“It can totally make a poem,” Rogers said, explaining that readers will read the title, the poem and the title again. “It can tell something important that you can’t work into the poem.”

Titles and Breaks

Rogers suggested the title shouldn’t just announce the subject but add something to the poem, indicate another level of meaning and stimulate the reader’s curiosity.

“You have to offer your readers something to pay them back for their attention and time,” Rogers said.

As for line breaks, Rogers suggested ending on a strong word in sound and meaning and in a way that enhances the poem’s tone.

“What’s it going to look like on the page? You have to have a reason for breaking the line. Where is it that you want a pause or a word to be emphasized?” Rogers said.

Stanza breaks establish “a space of silence within a poem” and can be used to set the poem’s pace, Rogers said.

“You never quit learning about craft,” Rogers said. “You make your own decisions. That’s part of the freedom.”

Spring into Poetry during National Poetry Month

In National Poetry Month, Poem-A-Day, Poem-A-Day Challenge, Poetry, Poetry Advice, Poetry Tips, Reading Poems, Writing Poetry on April 7, 2019 at 11:00 am

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Ducklings huddle with their mother at the edge of a lagoon in Loveland, Colo, last year during spring.

April is the best month for three reasons: baby animals start coming out, it’s my birthday and … it’s National Poetry Month.

Each day of the month, the Academy of American Poets suggests ways to increase awareness and appreciation of poetry. Today’s suggestion is to buy a book of poetry from a local bookstore.

Poetry Suggestions

Other suggestions include reading a poem at an open mic, starting a poetry reading group (I also think a poetry writing group is a great idea), reading about different poetic forms (or try writing them), signing up for a poetry class or workshop, attending a poetry reading or chalking poems on sidewalks.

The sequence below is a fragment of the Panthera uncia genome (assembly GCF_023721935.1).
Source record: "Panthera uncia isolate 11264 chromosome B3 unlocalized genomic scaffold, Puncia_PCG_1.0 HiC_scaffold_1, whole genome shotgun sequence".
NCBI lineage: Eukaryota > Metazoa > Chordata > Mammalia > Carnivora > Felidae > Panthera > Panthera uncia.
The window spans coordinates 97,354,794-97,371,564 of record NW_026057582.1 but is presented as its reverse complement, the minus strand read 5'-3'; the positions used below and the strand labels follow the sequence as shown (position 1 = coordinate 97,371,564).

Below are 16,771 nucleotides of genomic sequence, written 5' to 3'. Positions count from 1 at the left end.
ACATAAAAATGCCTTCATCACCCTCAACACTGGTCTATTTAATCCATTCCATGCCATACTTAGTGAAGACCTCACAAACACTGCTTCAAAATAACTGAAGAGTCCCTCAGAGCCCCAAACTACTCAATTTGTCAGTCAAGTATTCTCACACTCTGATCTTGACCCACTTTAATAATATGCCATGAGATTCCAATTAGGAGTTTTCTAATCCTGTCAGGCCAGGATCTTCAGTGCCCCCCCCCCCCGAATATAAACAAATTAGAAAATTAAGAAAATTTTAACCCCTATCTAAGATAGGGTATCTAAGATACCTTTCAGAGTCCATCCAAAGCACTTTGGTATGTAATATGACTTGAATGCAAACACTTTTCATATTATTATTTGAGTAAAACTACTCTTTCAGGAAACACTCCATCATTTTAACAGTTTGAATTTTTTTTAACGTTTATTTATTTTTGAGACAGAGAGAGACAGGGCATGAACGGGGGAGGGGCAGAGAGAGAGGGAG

April 18 is a special day, Celebrate Poem in Your Pocket Day, encouraging the selection of a poem you love (including ones you’ve written) and carrying it with you to share with coworkers, family and friends.

“I like the fact that for one month, people are more sensitized and aware of poetry,” said Windsor, Colo., poet Lorrie Wolfe, president of the Northern Colorado Chapter of the Columbine Poets of Colorado. “There’s lots of ways to incorporate poetry into your life, and having a month that celebrates that is fun.”

For Poem in Your Pocket Day, Wolfe hands out copies of a poem to the people she encounters that day, including her neighbors and her local barista, and puts them with any bills or mail she sends out.

“That’s a fun one,” Wolfe said.

Poem-A-Day Challenge

Loveland poet Lynn Kincanon, a member of the Metaphors, a Loveland-based poetry group, celebrated the month last year by writing a poem a day in a different form, selecting from the 500 that are available, she said. She’s doing the same thing this year.

“It lets me learn so many different forms of poetry. I’ve never heard of half of the ones I’m writing,” Kincanon said.

Kincanon, along with several other poets in Loveland, writes a poem a day as part of the national Poem-A-Day Challenge. They attended a local workshop Aug. 5, 2017, presented by Placerville, Colo., poet, Rosemerry Wahtola Trommer, “Rigorous Willingness: Writing from the Unconstricted Throat” at the Loveland Public Library. Wahtola Trommer suggested poets write and share a poem a day, and I, too, joined in the challenge. Those of us who have kept with it have written about 600 poems so far.

I like the result—not only more poems in my pocket and on my laptop, but I have a closer eye. Being attuned to poetry puts me on the hunt for things to write about each day, though I do find I repeat subjects—such as the ducks and geese at the lagoon I run past on my way to the gym, my days at work and my inner landscape. I also find that my output has increased from zero or a half-dozen a month to 28 to 31.

Keeping up with Poetry

A few times along my poetry path, I, however, wanted to give up, because my daily challenge would become a week of catch-up. I would do some poetry dumping and short haikus, filling in the poem blanks. I told other poets about my poem guilt and learned that I can look at it as practice and commend myself for showing up.

At times, I have to wade through some sloppy bad poems to get to a few good ones. I find a line or two that seem like a treasure to take out and use elsewhere. I also have tried new forms and deepened my understanding of poetry’s conciseness, rhythm and ways of expression.

Lastly, my daily life from the challenge has become more about observing the little details, remembering them and crafting a poem out of my sense impressions. I’m more observant and aware. I’m searching as I live instead of just letting my environment lie still. I see, feel, hear and sense more of my world, and I’m more alive because of poetry.

As Loveland poet Maria Maldonado-Dunn, also a member of the Metaphors, said, “I think it’s so awesome we have an entire month focused on one of my passions. … It’s the best month in the whole calendar year. Poetry is not dead.”

I wrote about “Loveland poets take up Poem-A-Day Challenge,” for the Loveland Reporter-Herald. Check it out!

http://www.reporterherald.com/lifestyles/neighbors/ci_32545827/loveland-poets-take-up-poem-day-challenge